The Cambridge, New Zealand-based company has now raised more than $11 million to date for its Nsulate software for managing large-scale storage arrays in data centers. The company is targeting the release of its first product in the first quarter of 2018.

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Invert Robotics raises $6.4 mln from private investors

Christchurch-based robot maker Invert Robotics raised more than $6 million from private investors as it expands into Europe and branches out into other sectors.

The company first raised $740,000 through crowdfunding platform Equitise in May 2016 and has now raised $6.4 million from private investors from Australia and New Zealand, including former Macquarie Group chief Allan Moss. Powerhouse Ventures is still the robot maker’s biggest shareholder, with 23 percent of the company, according to Companies Office filings. The New Zealand Venture Investment Fund (NZVIF) is the second largest with 14.5 percent followed by Guildford Investments with 5.3 percent.

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Upside Biotechnologies wins $409k research grant

Upside Biotechnologies, a regenerative tissue developer spun out of Auckland University, has won a $409,000 research grant to prepare its PelliCel product for a clinical trial and deepening its existing relationship with the US Army.

Auckland-based Upside, which raised $2.3 million last year, won the Medical Technology Enterprise Consortium (MTEC) prototype acceleration award, it said in a statement. The biotech firm is developing an advanced skin replacement treatment for burn victims, enabling a small sample of unburnt skin to be grown in a lab and used as skin grafts for patients who don’t have enough uninjured skin for a conventional graft.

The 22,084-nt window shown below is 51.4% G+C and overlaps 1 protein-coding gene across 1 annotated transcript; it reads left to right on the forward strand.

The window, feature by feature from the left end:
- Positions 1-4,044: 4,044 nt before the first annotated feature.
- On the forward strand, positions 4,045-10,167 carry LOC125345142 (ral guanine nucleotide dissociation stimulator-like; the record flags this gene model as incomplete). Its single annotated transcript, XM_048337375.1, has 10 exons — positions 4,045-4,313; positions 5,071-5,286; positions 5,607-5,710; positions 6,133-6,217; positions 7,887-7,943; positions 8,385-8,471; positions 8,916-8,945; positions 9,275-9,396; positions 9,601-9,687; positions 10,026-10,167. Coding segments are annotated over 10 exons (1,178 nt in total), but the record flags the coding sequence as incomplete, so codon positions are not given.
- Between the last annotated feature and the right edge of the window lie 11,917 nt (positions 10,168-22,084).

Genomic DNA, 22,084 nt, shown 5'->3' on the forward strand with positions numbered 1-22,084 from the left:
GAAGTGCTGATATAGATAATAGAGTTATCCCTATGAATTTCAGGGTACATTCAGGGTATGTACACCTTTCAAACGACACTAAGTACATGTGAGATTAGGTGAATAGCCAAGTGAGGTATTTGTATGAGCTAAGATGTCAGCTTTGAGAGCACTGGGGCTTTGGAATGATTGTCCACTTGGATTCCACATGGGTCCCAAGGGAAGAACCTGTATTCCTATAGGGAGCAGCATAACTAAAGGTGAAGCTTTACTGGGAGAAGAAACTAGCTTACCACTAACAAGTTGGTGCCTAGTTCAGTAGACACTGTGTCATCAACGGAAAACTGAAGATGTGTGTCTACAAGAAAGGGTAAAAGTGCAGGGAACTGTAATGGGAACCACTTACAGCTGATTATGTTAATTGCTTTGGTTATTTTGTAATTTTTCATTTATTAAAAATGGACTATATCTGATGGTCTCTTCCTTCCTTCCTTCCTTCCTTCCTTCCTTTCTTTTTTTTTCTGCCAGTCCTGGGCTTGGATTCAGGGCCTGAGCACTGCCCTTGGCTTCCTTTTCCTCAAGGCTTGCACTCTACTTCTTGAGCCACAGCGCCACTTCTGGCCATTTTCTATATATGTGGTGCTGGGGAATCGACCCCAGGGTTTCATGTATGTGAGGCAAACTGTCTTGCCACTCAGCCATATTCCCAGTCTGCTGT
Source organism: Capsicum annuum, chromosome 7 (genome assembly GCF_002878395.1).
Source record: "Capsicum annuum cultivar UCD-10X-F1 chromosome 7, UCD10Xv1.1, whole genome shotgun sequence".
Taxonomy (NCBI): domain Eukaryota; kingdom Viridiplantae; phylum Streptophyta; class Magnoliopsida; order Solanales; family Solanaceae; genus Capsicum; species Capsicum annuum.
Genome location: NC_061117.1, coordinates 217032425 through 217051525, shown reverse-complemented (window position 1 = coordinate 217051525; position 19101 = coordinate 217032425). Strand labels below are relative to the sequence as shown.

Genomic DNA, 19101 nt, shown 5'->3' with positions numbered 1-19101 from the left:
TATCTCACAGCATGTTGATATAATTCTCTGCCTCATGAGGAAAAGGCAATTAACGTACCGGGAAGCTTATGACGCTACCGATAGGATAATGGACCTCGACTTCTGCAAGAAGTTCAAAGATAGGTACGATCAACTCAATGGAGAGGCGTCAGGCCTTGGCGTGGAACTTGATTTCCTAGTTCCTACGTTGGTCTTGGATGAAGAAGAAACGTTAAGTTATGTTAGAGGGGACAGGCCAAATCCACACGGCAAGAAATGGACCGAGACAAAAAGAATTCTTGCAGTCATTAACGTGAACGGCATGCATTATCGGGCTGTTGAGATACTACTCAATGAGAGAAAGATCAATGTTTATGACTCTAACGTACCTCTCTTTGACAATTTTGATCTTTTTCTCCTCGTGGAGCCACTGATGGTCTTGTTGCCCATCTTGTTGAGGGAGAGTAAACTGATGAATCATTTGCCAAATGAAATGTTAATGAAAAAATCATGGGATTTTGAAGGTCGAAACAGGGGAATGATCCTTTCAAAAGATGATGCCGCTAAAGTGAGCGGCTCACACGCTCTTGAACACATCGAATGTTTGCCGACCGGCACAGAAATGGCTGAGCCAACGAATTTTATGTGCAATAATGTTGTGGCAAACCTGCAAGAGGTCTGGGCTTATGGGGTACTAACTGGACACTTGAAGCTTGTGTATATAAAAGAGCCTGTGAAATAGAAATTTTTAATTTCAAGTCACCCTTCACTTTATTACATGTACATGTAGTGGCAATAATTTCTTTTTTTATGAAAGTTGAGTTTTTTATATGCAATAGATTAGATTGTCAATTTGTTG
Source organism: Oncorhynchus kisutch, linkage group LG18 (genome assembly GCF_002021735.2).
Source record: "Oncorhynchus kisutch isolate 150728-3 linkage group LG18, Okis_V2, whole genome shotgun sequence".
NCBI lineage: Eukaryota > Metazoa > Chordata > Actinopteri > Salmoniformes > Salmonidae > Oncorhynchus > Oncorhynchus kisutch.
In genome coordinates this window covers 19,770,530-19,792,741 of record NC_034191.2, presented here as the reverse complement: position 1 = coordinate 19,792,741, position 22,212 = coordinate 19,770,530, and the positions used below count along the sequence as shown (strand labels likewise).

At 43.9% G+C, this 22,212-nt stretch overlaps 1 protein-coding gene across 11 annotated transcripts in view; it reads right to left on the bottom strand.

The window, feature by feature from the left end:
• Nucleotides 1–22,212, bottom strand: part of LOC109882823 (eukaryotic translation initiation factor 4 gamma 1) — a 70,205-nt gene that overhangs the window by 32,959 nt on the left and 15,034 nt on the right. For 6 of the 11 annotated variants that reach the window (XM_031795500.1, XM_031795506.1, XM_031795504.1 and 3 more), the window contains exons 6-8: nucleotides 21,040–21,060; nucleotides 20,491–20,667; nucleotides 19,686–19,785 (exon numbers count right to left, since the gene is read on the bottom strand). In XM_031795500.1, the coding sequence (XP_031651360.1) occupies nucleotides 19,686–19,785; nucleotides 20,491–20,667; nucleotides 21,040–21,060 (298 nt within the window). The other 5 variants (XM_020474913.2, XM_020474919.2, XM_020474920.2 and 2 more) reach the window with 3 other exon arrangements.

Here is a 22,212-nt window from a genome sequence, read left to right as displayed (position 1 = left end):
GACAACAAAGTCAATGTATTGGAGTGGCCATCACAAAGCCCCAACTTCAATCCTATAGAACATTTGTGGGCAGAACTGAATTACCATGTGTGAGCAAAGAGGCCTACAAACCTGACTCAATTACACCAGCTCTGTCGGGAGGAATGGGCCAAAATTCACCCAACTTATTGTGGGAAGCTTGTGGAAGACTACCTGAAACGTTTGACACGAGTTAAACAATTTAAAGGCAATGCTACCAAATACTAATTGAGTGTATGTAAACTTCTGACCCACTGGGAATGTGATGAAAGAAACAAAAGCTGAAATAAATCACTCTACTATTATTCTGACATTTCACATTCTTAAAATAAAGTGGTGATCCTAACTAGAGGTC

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New Zealand researchers developing non-addictive alternative to opioids as an anaesthetic

Kiwi researchers developing a new anaesthetic as an alternative to highly-addictive opioids have been given an $8 million boost.

The Medical Research Commercialisation Fund today announced an investment of $8 million in Series A funding to allow the developers to set up Kea Therapeutics Ltd, an early stage pharmaceutical company which is developing the drug.

Kea Therapeutics is a spin-off from the Auckland Cancer Society Research Centre and Faculty of Medical and Health Sciences Waikato Clinical Campus, University of Auckland.

The investment, the first from the fund for a New Zealand company, would allow the company to commercialise its substitute for strong opioids in a range of clinical scenarios from pre-hospital to post-surgical pain relief and sedation.

Medical Research Commercialisation Fund investment manager Duncan Mackintosh said non-opioid pain relief was urgently needed for the management of severe pain.